This undated photo provided by Amazon shows a self-driving delivery robot that Amazon is calling Scout. Amazon is expanding the use of its self-driving delivery robots to a second state. NEW YORK – Amazon's self-driving robots will be roaming the streets of another neighborhood. The online shopping giant said Tuesday that the six-wheeled robots, about the size of a smaller cooler, will begin delivering packages to customers in Irvine, California. It comes after Amazon began testing them in a suburb of Seattle at the beginning of the year.
A group of researchers from Keio University in Japan has created a robotic tail for humans. Called Arque, the robotic tail prototype was designed to do what a real tail does: balance out the rest of the body. The researchers, who are part of Keio's graduate school of media design, presented the work last week at the 2019 SIGGRAPH conference in Los Angeles, which focuses on graphics, gaming, and emerging technology. The appendage was inspired by a seahorse's tail, which is strong enough to withstand predators' bites but still flexible to grip things in its environment, like coral. The researchers' prototype was also designed to fit whoever ends up wearing it: the tail can be adjusted to the wearer's body by adding or removing modular "vertebrae."
The car industry is reinventing the wheel to prepare for autonomous vehicles. Sumitomo Rubber Industries Ltd., whose roots stretch back to when Henry Ford was building his Model T, is developing a "smart tire" that can monitor its own air pressure and temperature, and eventually respond by itself to changes in road conditions. Yet it's more than just tires that are being changed. Koito Manufacturing Co., AGC Inc. and Lear Corp. are putting semiconductors and sensors inside headlights, glass and seats to make them as intelligent as the self-driving cars. Alphabet Inc.'s Waymo LLC, Intel Corp.'s Mobileye NV and Baidu Inc. dominate the core technology for autonomous driving, yet suppliers still count on finding their own space in the business.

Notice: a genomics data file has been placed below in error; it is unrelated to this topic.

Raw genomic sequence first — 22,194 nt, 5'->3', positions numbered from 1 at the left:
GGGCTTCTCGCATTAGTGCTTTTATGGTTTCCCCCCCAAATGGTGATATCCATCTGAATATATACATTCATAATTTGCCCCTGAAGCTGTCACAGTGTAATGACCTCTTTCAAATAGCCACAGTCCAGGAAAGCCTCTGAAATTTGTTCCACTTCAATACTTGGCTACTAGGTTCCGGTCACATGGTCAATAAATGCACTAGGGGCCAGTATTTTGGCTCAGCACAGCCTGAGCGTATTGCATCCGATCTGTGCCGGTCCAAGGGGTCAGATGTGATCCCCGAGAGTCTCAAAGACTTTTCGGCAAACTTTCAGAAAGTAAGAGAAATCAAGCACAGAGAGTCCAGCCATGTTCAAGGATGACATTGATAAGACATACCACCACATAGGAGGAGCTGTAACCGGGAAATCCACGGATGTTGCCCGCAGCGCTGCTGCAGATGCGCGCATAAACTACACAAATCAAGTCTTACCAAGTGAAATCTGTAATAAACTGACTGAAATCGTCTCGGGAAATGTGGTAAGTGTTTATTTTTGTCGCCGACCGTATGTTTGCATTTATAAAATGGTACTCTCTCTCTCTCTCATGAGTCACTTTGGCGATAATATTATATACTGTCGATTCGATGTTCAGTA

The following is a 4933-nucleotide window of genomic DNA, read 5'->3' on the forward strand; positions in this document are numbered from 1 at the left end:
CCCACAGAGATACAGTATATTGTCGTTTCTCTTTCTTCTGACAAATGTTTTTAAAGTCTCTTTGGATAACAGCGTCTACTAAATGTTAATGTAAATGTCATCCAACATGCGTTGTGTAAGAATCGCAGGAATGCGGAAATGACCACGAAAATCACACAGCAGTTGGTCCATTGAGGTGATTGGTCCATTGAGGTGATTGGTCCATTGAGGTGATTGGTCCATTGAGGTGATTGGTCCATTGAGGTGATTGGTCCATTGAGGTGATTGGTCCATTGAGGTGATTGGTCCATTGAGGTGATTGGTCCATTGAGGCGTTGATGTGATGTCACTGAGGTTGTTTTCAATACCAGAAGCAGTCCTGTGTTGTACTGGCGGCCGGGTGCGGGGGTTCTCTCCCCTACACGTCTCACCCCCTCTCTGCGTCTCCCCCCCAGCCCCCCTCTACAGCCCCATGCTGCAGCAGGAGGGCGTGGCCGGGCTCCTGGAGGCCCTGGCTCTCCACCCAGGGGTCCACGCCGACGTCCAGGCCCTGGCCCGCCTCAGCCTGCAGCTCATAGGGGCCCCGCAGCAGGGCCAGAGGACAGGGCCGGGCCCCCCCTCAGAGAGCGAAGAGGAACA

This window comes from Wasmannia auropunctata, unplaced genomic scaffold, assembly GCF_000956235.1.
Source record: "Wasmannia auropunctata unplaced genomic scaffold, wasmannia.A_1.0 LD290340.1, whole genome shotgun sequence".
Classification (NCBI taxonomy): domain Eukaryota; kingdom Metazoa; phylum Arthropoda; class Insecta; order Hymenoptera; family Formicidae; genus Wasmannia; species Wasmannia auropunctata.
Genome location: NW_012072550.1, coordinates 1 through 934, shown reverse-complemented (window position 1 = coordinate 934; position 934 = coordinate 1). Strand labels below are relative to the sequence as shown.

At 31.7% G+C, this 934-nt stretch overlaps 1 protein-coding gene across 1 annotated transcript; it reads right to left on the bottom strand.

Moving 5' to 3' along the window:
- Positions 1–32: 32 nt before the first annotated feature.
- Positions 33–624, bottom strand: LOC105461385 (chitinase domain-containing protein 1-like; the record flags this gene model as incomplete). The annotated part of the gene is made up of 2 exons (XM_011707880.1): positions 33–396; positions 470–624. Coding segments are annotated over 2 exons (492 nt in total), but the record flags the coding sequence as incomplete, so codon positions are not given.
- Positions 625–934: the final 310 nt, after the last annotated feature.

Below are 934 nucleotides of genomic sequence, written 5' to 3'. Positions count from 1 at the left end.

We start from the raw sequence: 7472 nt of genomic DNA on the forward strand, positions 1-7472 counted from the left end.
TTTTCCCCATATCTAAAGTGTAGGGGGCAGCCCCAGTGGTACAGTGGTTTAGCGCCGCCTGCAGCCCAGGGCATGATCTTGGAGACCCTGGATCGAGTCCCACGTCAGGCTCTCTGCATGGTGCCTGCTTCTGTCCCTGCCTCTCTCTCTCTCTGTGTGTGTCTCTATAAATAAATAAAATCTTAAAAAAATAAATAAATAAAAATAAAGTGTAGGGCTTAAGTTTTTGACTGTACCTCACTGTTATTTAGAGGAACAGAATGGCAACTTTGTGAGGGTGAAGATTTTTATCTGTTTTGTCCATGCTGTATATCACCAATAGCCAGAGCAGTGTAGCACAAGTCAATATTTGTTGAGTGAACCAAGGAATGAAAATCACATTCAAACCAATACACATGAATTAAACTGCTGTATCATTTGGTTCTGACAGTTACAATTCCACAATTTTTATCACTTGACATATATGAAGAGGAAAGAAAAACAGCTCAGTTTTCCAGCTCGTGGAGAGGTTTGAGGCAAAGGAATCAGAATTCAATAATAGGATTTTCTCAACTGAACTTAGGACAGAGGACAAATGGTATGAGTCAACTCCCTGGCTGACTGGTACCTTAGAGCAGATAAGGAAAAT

Ever tried to stamp on a pesky insect only to see it scuttle off gleefully once you raise your shoe? You may soon have the same difficulty eradicating tiny robots. A simple machine seems to have the robustness of a common cockroach. "It looks really like a cockroach moving on the ground," says Liwei Lin at the University of California, Berkeley. He and his colleagues describe their prototype robots, comprising a curved rectangle and angled front leg.
Someday, perhaps, streets and highways will host only fully autonomous vehicles, wirelessly communicating and following algorithms that let them handle any situation they encounter. For now, though, city streets are filled with pedestrians, bicyclists, delivery trucks, double-parked cars, emergency vehicles, and construction crews, as well as human-operated cars with issues of their own. In this chaotic setting, self-driving cars face additional challenges beyond rapidly analyzing the complex environment and navigating through it. They also must keep their distracted occupants informed of issues potentially requiring attention. Equally important, they must continually coordinate their actions with humans, whether in other cars or on the street.